Due to COVID-19 we are now offering TeleHealth Office Visits via video or phone call. Learn More >
We have prepared for the Coronavirus (COVID-19). We have updated policies to protect our patients and staff. Learn more.

The Difference Between Screening and Diagnostic Mammography

Screening and diagnostic mammography can be confusing for women, although the aim, process, and focus of imaging are different for the two. To help you understand the difference between diagnostic and screening mammography, here are some explanations.

The Aim of the Examination

Diagnostic mammography investigates abnormalities in the breast identified through self or clinical examinations. The imaging focuses on an area that stands out from the surrounding tissues during previous reviews. Sometimes doctors recommend diagnostic mammography when they want a better understanding of your breast. It is also used to examine breast cancer survivors for the recurrence of cancer.

Screening mammography is used to detect unsuspected lesions. If you do not have any signs of breast cancer, and you don’t feel a lump through self-examination, physicians recommend screening mammography just to make sure everything is fine.

Suitable Age and Frequency

Unlike screening diagnostic, which is suitable for women above 40 years, diagnostic mammography is ideal for women or men of any age but have breast cancer symptoms. You require a referral letter from a medical practitioner for you to have the imaging. However, you do not need a referral letter to go for screening mammography, but it is recommended.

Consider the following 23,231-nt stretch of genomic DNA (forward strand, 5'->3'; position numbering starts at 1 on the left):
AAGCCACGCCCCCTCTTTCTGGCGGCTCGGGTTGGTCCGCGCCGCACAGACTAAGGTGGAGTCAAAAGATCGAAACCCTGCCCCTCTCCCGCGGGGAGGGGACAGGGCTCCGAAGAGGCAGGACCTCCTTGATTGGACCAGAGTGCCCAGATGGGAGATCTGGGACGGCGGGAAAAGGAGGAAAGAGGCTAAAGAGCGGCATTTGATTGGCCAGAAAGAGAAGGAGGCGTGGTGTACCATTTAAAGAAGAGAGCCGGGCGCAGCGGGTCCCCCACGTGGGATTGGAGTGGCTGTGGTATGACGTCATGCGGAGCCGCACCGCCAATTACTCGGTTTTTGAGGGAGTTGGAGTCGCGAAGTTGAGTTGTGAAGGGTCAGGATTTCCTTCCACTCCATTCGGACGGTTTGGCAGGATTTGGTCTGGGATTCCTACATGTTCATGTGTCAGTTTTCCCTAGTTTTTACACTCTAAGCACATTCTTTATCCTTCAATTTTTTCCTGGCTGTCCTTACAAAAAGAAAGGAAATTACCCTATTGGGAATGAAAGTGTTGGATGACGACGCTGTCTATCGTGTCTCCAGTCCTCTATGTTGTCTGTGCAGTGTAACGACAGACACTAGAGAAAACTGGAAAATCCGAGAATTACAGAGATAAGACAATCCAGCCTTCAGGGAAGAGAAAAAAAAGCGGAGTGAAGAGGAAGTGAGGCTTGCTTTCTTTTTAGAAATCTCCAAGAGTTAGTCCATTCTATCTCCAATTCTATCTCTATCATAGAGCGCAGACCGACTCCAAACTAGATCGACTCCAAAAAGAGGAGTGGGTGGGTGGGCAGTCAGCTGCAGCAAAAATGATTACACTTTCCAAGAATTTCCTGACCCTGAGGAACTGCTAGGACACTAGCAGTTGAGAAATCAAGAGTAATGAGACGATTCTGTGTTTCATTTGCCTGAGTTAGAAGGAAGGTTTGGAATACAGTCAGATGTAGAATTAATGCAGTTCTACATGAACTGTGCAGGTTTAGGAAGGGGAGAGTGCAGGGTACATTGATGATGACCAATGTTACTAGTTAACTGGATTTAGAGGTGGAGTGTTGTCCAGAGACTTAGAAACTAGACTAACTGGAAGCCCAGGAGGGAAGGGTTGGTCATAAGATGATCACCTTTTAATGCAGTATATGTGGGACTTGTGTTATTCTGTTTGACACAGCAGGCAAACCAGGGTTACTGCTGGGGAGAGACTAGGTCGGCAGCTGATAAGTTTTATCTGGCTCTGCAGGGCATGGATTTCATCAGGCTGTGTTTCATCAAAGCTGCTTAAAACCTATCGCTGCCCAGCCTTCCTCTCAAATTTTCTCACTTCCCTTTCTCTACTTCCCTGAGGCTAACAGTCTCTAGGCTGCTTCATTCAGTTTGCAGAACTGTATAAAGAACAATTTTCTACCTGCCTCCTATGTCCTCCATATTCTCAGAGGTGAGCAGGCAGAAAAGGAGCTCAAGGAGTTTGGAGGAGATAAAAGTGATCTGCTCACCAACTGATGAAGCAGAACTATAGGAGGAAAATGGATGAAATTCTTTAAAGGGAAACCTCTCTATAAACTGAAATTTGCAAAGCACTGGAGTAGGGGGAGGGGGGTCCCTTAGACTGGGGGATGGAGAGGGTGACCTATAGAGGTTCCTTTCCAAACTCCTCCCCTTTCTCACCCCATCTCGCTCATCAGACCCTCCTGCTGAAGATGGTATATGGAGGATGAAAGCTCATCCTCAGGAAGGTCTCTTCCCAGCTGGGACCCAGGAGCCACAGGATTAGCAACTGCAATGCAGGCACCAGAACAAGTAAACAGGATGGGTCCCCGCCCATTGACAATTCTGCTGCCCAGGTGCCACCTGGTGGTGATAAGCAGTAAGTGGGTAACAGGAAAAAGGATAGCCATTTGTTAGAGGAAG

The screening should take place annually. However, if you have a higher risk for breast cancer, you should schedule your screening mammography before reaching 40 years. Radiologists use two Xrays when screening each breast unless the patient has denser breasts.

Breast cancer is treatable when it is diagnosed early. Screening mammography aims to find the cancerous lump while still too small to detect via self-examination or simple clinical examinations. Early diagnosis improves overall breast cancer morbidity and mortality rate. 

Screening mammography’s results take two weeks, while the results for diagnostic mammography take a few days.

More Choice Cancer Care Centers